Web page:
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Selectmen's Frustration Over Communication Boils Over At Meeting



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Selectmen’s Frustration Over Communication Boils Over At Meeting

By John Voket

Escalating tensions over poor communications between First Selectman Joe Borst and fellow members on the Board of Selectmen on numerous issues came to a head Monday, June 2. Republican Selectman Paul Mangiafico and Democratic Selectman Herb Rosenthal both became visibly exasperated, and Mr Borst slammed his hand down on a table in frustration.

A heated exchange was prompted by the latest in a series of concerns expressed by the selectmen since Mr Borst took office six months ago. Emotions began ramping up moments after the public commentary portion of the meeting.

Responding to comments by Ruby Johnson about a possible nanotechnology-related project at Fairfield Hills, Mr Mangiafico said he thought such a development would put Newtown in a premier position on the forefront of this developing science.

“I’ve asked the first selectman to engage himself,” Mr Mangiafico said, adding that Mr Borst previously reported speaking to Peter Longo, president and executive director of Connecticut Innovations, about the idea. “I don’t think that’s enough. I think he needs to take an active role in politically attempting to get the state to recognize that Newtown is interested in this.”

Mr Mangiafico then addressed a public comment by Peter D’Amico, founder of the Newtown Youth Academy, who presented a leaseback proposal to complete the demolition of Greenwich Hall, and to construct permanent parking and landscaping adjacent to the nonprofit sports complex he is developing on the town-owned campus.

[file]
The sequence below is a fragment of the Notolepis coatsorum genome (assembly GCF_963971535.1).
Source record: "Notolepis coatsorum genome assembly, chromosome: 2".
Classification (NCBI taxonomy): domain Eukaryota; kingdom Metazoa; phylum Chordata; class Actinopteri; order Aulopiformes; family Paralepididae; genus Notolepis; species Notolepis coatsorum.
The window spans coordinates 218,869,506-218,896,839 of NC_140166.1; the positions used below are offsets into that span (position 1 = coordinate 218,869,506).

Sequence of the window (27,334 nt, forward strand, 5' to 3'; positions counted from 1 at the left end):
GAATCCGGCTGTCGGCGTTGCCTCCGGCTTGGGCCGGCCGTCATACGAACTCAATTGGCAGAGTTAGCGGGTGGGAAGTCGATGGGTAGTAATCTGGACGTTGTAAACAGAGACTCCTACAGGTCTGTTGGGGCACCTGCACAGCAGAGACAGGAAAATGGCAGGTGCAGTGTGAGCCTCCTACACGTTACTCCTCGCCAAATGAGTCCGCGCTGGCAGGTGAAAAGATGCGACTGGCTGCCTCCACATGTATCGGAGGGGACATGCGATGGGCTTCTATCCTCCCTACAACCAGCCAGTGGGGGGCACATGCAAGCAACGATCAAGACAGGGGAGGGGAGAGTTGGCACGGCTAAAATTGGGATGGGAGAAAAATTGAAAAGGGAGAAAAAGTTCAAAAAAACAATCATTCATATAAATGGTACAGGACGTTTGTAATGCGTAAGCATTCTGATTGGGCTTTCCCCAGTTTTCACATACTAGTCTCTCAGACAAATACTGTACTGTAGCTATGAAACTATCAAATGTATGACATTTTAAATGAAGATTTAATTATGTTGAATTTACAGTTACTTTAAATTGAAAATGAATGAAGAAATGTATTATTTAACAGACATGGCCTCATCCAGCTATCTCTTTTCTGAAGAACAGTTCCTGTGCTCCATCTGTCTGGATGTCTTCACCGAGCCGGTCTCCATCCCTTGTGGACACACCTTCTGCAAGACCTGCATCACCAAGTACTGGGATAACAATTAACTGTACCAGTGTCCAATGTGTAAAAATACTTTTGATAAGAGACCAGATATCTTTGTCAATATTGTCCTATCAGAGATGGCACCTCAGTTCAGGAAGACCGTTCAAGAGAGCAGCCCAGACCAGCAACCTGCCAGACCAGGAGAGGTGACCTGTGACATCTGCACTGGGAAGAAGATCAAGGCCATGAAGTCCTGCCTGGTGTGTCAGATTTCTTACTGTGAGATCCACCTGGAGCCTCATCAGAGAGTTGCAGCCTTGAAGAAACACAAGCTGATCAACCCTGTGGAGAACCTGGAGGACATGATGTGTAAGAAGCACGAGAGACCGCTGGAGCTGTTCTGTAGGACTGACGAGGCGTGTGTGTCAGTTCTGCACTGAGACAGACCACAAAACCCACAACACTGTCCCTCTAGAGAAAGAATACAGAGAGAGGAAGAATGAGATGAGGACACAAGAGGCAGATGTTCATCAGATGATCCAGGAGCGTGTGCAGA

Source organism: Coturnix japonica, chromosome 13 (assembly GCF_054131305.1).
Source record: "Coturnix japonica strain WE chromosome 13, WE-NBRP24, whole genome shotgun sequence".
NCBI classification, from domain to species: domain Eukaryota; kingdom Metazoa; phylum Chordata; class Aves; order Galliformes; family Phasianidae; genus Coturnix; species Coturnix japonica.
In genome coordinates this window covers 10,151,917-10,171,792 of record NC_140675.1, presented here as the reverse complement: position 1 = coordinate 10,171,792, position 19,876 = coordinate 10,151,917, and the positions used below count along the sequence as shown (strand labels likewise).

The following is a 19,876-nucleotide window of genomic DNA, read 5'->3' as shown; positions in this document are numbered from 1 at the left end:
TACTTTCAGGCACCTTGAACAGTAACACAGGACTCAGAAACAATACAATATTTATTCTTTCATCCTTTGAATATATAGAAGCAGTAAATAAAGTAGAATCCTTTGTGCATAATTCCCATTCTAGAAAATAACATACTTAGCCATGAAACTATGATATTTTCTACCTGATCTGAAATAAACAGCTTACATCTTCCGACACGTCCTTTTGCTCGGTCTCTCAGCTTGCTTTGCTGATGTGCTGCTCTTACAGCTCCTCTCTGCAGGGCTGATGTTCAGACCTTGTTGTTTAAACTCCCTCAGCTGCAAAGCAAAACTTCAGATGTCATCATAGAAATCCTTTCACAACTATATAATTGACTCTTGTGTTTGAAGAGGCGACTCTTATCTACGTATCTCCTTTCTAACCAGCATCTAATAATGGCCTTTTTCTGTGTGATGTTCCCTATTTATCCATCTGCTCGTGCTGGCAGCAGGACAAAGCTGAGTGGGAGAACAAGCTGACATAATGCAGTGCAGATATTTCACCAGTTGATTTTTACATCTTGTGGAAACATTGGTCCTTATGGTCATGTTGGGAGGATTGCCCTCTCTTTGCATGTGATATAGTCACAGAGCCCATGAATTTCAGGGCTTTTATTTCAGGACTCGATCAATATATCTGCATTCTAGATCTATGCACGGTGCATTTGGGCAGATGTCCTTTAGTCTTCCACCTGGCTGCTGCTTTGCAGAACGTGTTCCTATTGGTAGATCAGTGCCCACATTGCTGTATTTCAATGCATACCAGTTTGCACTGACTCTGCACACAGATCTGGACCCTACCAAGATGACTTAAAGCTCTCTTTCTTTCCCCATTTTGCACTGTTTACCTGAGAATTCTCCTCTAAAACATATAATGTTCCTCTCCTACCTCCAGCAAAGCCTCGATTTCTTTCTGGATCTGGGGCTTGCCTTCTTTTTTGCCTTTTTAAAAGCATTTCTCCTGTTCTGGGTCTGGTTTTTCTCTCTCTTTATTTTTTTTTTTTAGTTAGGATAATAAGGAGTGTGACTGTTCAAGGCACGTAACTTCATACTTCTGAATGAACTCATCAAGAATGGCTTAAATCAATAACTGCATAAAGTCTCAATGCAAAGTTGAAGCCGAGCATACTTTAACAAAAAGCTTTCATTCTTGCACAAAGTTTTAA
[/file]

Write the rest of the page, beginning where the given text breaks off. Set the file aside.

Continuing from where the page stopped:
“The problem is, a couple of weeks ago Mr Borst made a presentation at the Legislative Council meeting regarding what he termed a ‘mortgage’ with Peter D’Amico,” Mr Mangiafico said. “The problem that I have with what was presented tonight was, this was not noted on the agenda. On [May] 22, I asked Joe to put this on the agenda so it would be noted and people could show up.”

A few minutes later, Mr Borst introduced a revision of a clerk of the works proposal that he said incorporated changes suggested by fellow selectmen during previous meetings.

“I did have other changes that I recommended that still aren’t in here,” Mr Rosenthal said, adding that the draft at hand still appeared that it was creating a permanent, not a temporary, position to oversee the high school and town office developments. “I don’t think we need a permanent person hanging around in case a project comes along; we need somebody to supervise these two projects.”

Mr Borst then suggested tabling the issue until the status of one or more clerks of the works was clarified based on the timelines of several upcoming projects that have been approved or proposed. As Mr Borst proposed to move through other agenda items, Mr Mangiafico asked to return to communications.

The first selectman then proposed to add transfers, appointments, and Fairfield Hills to the agenda. Mr Mangiafico then asked again to return to communications. After agreeing to add the items he requested, Mr Borst suggested returning to “the town’s business” before entertaining communications.

“Communications is the town’s business, Mr Chairman,” Mr Mangiafico said.

“I know that, Paul,” Mr Borst replied, moving to the transfers.

Mr Mangiafico then made a motion to keep the agenda on track and move to communications, which Mr Rosenthal seconded for discussion.

“The reason why I would like to go back to communications is because there are a couple of items missing on the agenda, a couple of them related to discussions that took place during our public comment,” Mr Mangiafico said.

“Well go ahead and ask your questions,” Mr Borst said, then voting against the motion to address communications, which then passed by a 2-1 margin.

Missing Agenda Items

Mr Mangiafico then asked about the status of answers to questions proposed by Douglas Brennan during a previous meeting.

“I believe Mr Brennan raised some legitimate issues,” Mr Mangiafico said. “He asked you for answers and he reminded you he was willing to submit those questions to you in written form.”

“He has not done that yet,” Mr Borst replied.

“I just want to make sure we don’t continue to drag this on month after month,” Mr Mangiafico said. “I asked you to put this item on the agenda. It seems like every time we ask to put items on the agenda it doesn’t get on.”